Stress Affects Everyone
There’s no getting around it – stress is a part of life and no one is immune from it. In fact, it is a normal physical and emotional response to the big and small challenges we face in our daily lives.
In the last several years, however, our stress levels have been profoundly affected by an intense combination of global and domestic events. Indeed, the results of a 2022 poll conducted by the American Psychological Association (APA) revealed a “battered American psyche, facing a barrage of external stressors that are mostly out of personal control.”
Sounding the Alarm
When we are stressed, our bodies release hormones that produce the fight-or-flight response to face stressful situations. During this state of high alert, we experience physiological changes. From an increasing heart rate, to rising blood pressure and glucose levels and more, our body sounds the alarm when we’re stressed.
Some stress can be beneficial. For example, it can help us react quickly to life-threatening situations. And more generally, it can motivate us to meet an important deadline or prepare for a job interview. It can even serve as a catalyst to clean the house before last minute guests arrive. And, once the threatening situation passes, we’ve met the deadline, etc., our body switches off its stress response and resets.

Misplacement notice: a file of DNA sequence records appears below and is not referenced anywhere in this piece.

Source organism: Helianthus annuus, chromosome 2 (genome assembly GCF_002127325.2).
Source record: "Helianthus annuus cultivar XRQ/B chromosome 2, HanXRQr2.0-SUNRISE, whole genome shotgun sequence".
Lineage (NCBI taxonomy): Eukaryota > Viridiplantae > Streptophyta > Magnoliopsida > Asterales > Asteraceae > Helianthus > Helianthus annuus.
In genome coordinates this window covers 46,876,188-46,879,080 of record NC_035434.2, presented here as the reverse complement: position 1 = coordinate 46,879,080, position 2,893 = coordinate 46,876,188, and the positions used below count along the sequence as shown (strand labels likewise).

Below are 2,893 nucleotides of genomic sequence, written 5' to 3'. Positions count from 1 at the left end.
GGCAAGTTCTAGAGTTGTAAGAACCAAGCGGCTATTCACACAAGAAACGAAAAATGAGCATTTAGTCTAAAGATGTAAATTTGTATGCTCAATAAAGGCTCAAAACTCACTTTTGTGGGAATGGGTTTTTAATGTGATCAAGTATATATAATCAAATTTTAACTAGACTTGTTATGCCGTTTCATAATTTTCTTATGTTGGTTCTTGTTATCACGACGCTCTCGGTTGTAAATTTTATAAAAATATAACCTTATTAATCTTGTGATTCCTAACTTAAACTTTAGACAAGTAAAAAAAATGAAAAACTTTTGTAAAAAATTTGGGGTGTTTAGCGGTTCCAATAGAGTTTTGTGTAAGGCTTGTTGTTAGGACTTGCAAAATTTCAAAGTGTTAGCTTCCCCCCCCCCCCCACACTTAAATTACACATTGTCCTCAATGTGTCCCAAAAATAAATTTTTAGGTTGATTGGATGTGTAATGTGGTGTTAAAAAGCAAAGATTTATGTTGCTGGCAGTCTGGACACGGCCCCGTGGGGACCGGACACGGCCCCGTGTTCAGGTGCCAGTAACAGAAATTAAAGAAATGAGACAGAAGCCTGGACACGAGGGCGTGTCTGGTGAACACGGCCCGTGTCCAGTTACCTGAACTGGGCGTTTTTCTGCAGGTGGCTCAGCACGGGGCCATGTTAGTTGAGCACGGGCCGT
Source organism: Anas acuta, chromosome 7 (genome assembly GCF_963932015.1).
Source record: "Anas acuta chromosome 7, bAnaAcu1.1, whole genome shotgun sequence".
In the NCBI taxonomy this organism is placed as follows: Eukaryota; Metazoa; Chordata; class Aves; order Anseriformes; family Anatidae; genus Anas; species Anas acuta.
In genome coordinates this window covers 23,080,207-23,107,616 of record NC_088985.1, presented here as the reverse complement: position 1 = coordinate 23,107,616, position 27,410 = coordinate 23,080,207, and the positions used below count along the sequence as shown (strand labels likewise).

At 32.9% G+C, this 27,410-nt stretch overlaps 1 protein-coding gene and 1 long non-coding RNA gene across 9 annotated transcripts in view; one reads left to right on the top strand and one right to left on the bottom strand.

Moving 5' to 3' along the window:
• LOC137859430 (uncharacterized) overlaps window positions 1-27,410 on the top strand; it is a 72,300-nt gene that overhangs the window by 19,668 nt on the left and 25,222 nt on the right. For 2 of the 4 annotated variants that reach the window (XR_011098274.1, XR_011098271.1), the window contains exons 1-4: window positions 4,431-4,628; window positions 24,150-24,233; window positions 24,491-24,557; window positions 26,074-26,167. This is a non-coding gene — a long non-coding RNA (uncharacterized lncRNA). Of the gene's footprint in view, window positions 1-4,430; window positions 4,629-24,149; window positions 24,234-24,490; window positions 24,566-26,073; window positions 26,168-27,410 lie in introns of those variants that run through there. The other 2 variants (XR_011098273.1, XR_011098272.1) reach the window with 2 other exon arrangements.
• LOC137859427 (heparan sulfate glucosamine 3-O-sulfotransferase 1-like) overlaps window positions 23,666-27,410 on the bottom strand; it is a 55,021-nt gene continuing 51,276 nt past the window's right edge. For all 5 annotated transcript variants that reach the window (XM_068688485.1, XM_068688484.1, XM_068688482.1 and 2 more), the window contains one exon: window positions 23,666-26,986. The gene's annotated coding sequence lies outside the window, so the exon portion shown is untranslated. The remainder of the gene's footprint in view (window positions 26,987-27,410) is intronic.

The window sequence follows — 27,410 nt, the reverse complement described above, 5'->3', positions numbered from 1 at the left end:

Prolonged high levels of stress, however, are a different story.
Compromising our Health
Over time, the persistent flow of stress hormones can take a toll on our overall health and wellbeing. From headaches to insomnia to fatigue, stress can affect our day-to-day functioning and productivity.
Longer term, stress is linked to heart disease, high blood pressure, diabetes and other serious health conditions. It can also lead to mental health issues like anxiety and depression.
What’s more, we may use negative coping mechanisms to deal with stress such as drinking or smoking too much, using drugs, overeating, etc., which can further compromise our health.
There are ways we can strengthen our immunity to stress and better manage stressful times. First, focus on self-care and maintain a healthy lifestyle. Second, learn to recognize signs and symptoms of stress. And third, develop healthy strategies for relieving stress. Here are some suggestions to get you started:
- Unplug: Take a break from the news and the digital world to quiet your mind.
- Move: Exercise on your NuStep, take a brisk walk or do yard work to pump up your endorphins.
- Breathe: Use deep breathing, yoga or meditation techniques to tune into your body.
- Relax: Listen to calming music, read a good book or spend time in nature to slow your pace.
- Connect: Get together with family, socialize with friends or volunteer in your community to feel connected.
Finally, if you find yourself completely overwhelmed by stress and it’s affecting your day-to-day life, get help. Contact your healthcare provider, and remember, you’re not alone.